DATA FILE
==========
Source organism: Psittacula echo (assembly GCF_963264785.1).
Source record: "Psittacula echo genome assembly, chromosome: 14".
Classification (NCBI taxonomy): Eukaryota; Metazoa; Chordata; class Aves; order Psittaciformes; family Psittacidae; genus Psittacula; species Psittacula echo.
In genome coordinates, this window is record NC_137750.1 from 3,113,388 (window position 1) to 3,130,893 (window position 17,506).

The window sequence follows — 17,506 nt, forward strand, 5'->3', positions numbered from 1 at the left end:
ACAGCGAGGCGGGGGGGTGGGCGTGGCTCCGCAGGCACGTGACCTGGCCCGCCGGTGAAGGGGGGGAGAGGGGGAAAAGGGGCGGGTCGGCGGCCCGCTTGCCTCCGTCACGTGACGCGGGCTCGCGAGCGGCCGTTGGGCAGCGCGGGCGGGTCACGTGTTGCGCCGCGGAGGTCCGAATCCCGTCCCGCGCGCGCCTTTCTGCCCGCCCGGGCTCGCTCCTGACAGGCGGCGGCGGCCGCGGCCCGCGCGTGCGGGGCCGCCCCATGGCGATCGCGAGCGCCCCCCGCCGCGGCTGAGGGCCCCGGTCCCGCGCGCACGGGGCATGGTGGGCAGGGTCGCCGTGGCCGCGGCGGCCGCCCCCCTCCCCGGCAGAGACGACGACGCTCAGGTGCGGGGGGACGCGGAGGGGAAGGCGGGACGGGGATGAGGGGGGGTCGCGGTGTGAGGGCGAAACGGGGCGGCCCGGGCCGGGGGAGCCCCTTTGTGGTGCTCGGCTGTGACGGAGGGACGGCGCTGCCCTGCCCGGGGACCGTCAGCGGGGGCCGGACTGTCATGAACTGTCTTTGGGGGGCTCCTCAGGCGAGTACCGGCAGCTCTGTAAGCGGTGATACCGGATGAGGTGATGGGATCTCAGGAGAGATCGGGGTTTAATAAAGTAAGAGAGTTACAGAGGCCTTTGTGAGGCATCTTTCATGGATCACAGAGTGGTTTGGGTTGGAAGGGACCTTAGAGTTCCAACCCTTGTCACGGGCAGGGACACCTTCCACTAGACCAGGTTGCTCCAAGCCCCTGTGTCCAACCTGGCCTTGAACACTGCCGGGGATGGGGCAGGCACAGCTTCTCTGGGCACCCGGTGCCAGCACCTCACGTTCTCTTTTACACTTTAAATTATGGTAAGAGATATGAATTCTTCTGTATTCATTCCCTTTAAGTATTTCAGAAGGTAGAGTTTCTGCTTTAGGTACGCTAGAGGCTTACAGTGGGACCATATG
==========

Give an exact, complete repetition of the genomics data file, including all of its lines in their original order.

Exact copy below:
Source organism: Psittacula echo (assembly GCF_963264785.1).
Source record: "Psittacula echo genome assembly, chromosome: 14".
Classification (NCBI taxonomy): Eukaryota; Metazoa; Chordata; class Aves; order Psittaciformes; family Psittacidae; genus Psittacula; species Psittacula echo.
In genome coordinates, this window is record NC_137750.1 from 3,113,388 (window position 1) to 3,130,893 (window position 17,506).

The window sequence follows — 17,506 nt, forward strand, 5'->3', positions numbered from 1 at the left end:
ACAGCGAGGCGGGGGGGTGGGCGTGGCTCCGCAGGCACGTGACCTGGCCCGCCGGTGAAGGGGGGGAGAGGGGGAAAAGGGGCGGGTCGGCGGCCCGCTTGCCTCCGTCACGTGACGCGGGCTCGCGAGCGGCCGTTGGGCAGCGCGGGCGGGTCACGTGTTGCGCCGCGGAGGTCCGAATCCCGTCCCGCGCGCGCCTTTCTGCCCGCCCGGGCTCGCTCCTGACAGGCGGCGGCGGCCGCGGCCCGCGCGTGCGGGGCCGCCCCATGGCGATCGCGAGCGCCCCCCGCCGCGGCTGAGGGCCCCGGTCCCGCGCGCACGGGGCATGGTGGGCAGGGTCGCCGTGGCCGCGGCGGCCGCCCCCCTCCCCGGCAGAGACGACGACGCTCAGGTGCGGGGGGACGCGGAGGGGAAGGCGGGACGGGGATGAGGGGGGGTCGCGGTGTGAGGGCGAAACGGGGCGGCCCGGGCCGGGGGAGCCCCTTTGTGGTGCTCGGCTGTGACGGAGGGACGGCGCTGCCCTGCCCGGGGACCGTCAGCGGGGGCCGGACTGTCATGAACTGTCTTTGGGGGGCTCCTCAGGCGAGTACCGGCAGCTCTGTAAGCGGTGATACCGGATGAGGTGATGGGATCTCAGGAGAGATCGGGGTTTAATAAAGTAAGAGAGTTACAGAGGCCTTTGTGAGGCATCTTTCATGGATCACAGAGTGGTTTGGGTTGGAAGGGACCTTAGAGTTCCAACCCTTGTCACGGGCAGGGACACCTTCCACTAGACCAGGTTGCTCCAAGCCCCTGTGTCCAACCTGGCCTTGAACACTGCCGGGGATGGGGCAGGCACAGCTTCTCTGGGCACCCGGTGCCAGCACCTCACGTTCTCTTTTACACTTTAAATTATGGTAAGAGATATGAATTCTTCTGTATTCATTCCCTTTAAGTATTTCAGAAGGTAGAGTTTCTGCTTTAGGTACGCTAGAGGCTTACAGTGGGACCATATG